Photo/Illutration Mariko Watahiki speaks at a news conference in Tokyo on June 6 as an outside director of Toshiba Corp. (Kenji Izawa)

An outside director at Toshiba Corp. resigned on June 28 soon after shareholders overrode her objections and approved two executives of activist investment funds for the board of the company.

Mariko Watahiki, a former chief judge at the Nagoya High Court who was re-elected as a director at the same shareholders’ meeting, tendered her resignation soon thereafter.

The company’s board accepted her decision.

Her resignation will heighten the presence of activist investment funds on the company’s board and could accelerate Toshiba’s moves to go private, analysts said.

Watahiki was among 13 directors approved for the board at the shareholders meeting. Two of them are from overseas activist investment funds, both major shareholders of Toshiba.

Watahiki had opposed their nominations, saying they would lack impartiality.

On June 6, when asked about the nominations of the two executives, Watahiki told reporters, “I cannot help but say it appears the move (nominations) is biased toward certain shareholders.”

Toshiba is considering going private by enabling an investment fund or others to buy its shares.

Analysts believe that some activist shareholders want Toshiba to go private this way because the buyer will likely purchase their Toshiba shares at a premium.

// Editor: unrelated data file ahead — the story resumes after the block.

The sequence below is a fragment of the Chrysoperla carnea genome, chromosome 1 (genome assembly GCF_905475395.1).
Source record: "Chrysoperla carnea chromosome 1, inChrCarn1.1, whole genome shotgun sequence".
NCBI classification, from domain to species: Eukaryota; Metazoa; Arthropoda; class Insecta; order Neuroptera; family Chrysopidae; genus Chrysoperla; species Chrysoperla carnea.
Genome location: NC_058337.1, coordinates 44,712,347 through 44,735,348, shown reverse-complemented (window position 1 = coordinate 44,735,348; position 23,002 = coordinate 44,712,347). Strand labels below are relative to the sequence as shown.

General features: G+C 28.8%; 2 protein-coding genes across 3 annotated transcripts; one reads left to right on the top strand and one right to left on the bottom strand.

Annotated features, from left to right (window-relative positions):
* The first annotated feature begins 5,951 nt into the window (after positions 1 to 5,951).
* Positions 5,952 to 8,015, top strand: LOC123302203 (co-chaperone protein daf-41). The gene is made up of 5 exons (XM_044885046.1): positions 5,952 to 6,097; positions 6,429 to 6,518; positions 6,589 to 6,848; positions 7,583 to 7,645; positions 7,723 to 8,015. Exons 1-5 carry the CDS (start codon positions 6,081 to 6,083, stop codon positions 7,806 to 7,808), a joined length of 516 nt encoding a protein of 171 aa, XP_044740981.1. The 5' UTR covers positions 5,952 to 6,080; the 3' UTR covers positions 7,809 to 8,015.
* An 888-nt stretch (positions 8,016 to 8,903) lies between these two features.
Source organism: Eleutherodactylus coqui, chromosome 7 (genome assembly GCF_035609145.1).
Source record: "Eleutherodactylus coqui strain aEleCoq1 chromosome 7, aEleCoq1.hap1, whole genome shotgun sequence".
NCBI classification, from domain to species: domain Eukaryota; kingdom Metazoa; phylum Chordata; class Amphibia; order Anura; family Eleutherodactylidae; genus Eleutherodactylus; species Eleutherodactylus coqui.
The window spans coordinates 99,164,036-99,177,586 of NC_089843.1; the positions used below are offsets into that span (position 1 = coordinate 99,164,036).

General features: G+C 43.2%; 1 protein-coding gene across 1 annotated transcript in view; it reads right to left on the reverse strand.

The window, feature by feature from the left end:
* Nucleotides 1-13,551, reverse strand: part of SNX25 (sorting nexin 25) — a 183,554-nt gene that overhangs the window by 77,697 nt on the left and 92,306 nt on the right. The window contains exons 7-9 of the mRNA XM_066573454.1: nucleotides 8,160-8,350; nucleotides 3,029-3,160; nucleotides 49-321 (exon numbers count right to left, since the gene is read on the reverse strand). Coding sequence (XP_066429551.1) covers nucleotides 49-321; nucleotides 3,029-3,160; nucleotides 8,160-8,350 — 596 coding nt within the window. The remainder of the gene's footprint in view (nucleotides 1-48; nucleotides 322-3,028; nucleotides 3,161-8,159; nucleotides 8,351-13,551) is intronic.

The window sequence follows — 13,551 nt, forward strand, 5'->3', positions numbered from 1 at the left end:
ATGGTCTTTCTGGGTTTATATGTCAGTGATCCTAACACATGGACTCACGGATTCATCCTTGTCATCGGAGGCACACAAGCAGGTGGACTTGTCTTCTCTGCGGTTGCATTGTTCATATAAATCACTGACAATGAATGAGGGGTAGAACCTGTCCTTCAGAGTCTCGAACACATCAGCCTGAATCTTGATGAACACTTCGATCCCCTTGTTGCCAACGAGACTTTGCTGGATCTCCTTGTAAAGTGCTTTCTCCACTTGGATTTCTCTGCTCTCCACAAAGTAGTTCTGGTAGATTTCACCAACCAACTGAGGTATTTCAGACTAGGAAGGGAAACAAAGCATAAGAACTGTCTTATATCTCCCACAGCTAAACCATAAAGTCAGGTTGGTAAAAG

Four directors chosen in 2019 on the recommendations of the activist investment funds were re-elected at the June 28 shareholders’ meeting.

With Watahiki’s resignation, six of the company’s 12 directors are from or affiliated with investment funds.

The company had recommended that its shareholders vote for all director nominees at the meeting.

During the meeting, a shareholder asked the company’s management if the selection of the two investment fund executives would create a conflict of interest.

Raymond Zage, an outside director at Toshiba who chairs its nomination committee, replied that agreements were signed by the company and the executives’ investment funds to prevent any conflicts of interest.

That explanation was not enough for Watahiki.

“I thought the agreements were insufficient in terms of thorough information management and preventing potential conflicts of interest,” she said about the selection of the two directors.

According to Toshiba, Watahiki said she resigned “to enable the board to be united and move forward.”

The company also said that 65.87 percent of the shareholders present voted for Watahiki’s re-election.

That may indicate potential instability in the company’s management and possible obstacles for plans to take Toshiba private.

Naoto Nakamura, a lawyer and expert on corporate governance, said investment funds would likely have greater influence on the board, but he praised Watahiki for expressing her objection.

“Watahiki, a legal expert, pointed out issues related to bringing in the two new directors, meaning that the investment funds cannot behave inappropriately on the board,” Nakamura said. “Her objection was a worthwhile action for Toshiba’s future management.”